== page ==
Loyola University Maryland

Emerging Scholars

Tiffany Anderson, Teresa A. Wilkins, Ph.D.

The Role of Spirituality and Afri-Cultural Coping among Graduate Students of African Descent

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The presence of racial injustice has negatively impacted the lives of African Americans for centuries (Taylor, Chatters, & Jackson, 2007). This study examined the relationship between women of African descent’s spirituality, with an emphasis on religious involvement and religious crisis, along with daily spiritual experience, on depressive symptoms, and perceived stressfulness of racist events. This study examined the relations between spirituality and Afri-cultural coping. Afri-cultural coping refers to techniques that result from African-centered culture that reflect the core components of attitudes and customs surrounding the shared collective ideology and rituals among individuals of African descent (Lyris Lewis-Coles, Constantine, 2006).

Participants were 33 females of African descent attending graduate programs across disciplines in the Baltimore metropolitan area. Scales included: Piedmont’s (2010) Assessment of Spiritual and Religious Sentiment scale (ASPIRES); Underwood’s (2011) Daily Spiritual Scale (DSES); Radloff’s (1977) Center of Epidemiologic Studies Depression Scale Revised (CESD-R-20); Utsey, Brown, and Bolden’s (2004) Africultural Coping Systems Inventory (ACSI); Landrine’s (1999) Schedule of Racist Events, and Goldberg’s (1999) IPIP_50 Scale.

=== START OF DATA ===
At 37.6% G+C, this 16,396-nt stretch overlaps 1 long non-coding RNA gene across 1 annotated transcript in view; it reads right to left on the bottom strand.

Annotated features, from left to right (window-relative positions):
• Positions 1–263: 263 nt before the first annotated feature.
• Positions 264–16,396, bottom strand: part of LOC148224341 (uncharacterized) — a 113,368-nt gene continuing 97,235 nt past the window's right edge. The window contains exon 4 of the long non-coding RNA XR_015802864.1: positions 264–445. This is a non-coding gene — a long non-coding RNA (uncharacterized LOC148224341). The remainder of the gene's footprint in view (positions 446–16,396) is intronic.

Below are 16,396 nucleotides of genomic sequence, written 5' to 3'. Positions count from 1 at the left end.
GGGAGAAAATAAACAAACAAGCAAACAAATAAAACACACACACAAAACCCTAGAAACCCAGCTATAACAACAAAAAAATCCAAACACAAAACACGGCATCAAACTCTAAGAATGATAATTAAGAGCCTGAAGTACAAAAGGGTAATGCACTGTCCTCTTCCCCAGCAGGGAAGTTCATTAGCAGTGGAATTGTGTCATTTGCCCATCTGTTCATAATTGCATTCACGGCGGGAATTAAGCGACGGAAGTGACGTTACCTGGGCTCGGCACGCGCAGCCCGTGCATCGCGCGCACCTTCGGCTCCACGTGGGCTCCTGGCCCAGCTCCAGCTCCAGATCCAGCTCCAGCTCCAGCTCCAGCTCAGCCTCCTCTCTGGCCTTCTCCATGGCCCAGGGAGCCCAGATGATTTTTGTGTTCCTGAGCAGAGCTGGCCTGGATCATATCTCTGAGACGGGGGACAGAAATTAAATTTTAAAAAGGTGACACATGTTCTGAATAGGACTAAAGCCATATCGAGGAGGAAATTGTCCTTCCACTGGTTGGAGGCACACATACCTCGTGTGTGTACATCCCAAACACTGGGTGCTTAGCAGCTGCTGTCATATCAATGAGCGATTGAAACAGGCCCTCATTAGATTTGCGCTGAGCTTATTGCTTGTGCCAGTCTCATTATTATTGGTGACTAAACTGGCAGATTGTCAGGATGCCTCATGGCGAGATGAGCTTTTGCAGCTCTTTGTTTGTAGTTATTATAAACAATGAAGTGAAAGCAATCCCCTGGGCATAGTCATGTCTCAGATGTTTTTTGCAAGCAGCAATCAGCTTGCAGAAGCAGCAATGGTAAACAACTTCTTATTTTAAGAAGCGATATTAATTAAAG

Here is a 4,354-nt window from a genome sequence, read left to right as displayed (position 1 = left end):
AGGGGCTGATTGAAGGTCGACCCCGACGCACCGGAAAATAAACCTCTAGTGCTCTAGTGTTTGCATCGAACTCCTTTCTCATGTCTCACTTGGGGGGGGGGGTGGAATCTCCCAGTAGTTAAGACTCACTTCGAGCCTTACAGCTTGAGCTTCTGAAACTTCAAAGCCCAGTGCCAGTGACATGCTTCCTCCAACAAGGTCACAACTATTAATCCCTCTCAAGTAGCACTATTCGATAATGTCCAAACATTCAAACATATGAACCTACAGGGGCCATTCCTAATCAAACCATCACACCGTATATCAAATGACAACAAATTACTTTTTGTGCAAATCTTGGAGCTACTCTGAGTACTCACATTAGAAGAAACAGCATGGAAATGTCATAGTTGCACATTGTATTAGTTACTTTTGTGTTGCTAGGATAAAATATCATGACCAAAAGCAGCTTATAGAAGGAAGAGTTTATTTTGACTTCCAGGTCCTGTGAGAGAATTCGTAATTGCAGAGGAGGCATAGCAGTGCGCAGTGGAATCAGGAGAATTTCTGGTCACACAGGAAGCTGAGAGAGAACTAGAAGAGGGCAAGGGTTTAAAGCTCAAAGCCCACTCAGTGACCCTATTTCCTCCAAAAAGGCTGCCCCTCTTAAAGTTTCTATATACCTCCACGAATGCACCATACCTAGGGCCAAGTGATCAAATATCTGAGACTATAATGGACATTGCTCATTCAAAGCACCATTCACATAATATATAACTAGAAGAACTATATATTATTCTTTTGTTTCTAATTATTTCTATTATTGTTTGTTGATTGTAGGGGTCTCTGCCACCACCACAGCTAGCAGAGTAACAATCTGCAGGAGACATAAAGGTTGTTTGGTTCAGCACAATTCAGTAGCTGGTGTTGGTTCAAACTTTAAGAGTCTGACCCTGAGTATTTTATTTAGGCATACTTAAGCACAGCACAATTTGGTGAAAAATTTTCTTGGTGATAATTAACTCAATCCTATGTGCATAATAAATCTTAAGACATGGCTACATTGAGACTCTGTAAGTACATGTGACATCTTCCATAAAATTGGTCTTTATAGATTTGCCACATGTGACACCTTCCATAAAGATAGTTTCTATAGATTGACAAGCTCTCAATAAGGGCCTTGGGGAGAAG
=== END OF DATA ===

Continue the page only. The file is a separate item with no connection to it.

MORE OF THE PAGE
The results indicated significant positive correlations between Afri-cultural coping and Religious Crisis, Prayer Fulfillment, Agreeableness, and stressfulness. Further, after controlling for religious involvement and personality, Religious Crisis provided unique variance in the prediction of greater depression (R2=.74, PartialF[1, 31] = 4.42, <.005); and Daily Spiritual Experience provided unique variance in the prediction of lower levels of perceived stressfulness of racist events (R2=.75, PartialF[1, 31] = 4.53, <.005).

Spirituality did not moderate Afri-cultural coping’s effect on depression nor on the perceived stressfulness of racist events. Results of this study may assist pastoral counselors in implementing spiritual and cultural coping interventions in the therapeutic process, addressing negative health behaviors, and promoting knowledge surrounding stress measures (Reed & Neville, 2014). Additional implications, along with limitations to the study, will also be addressed.

Keywords: spirituality, Afri-cultural coping, depressive symptoms, African descent, stressfulness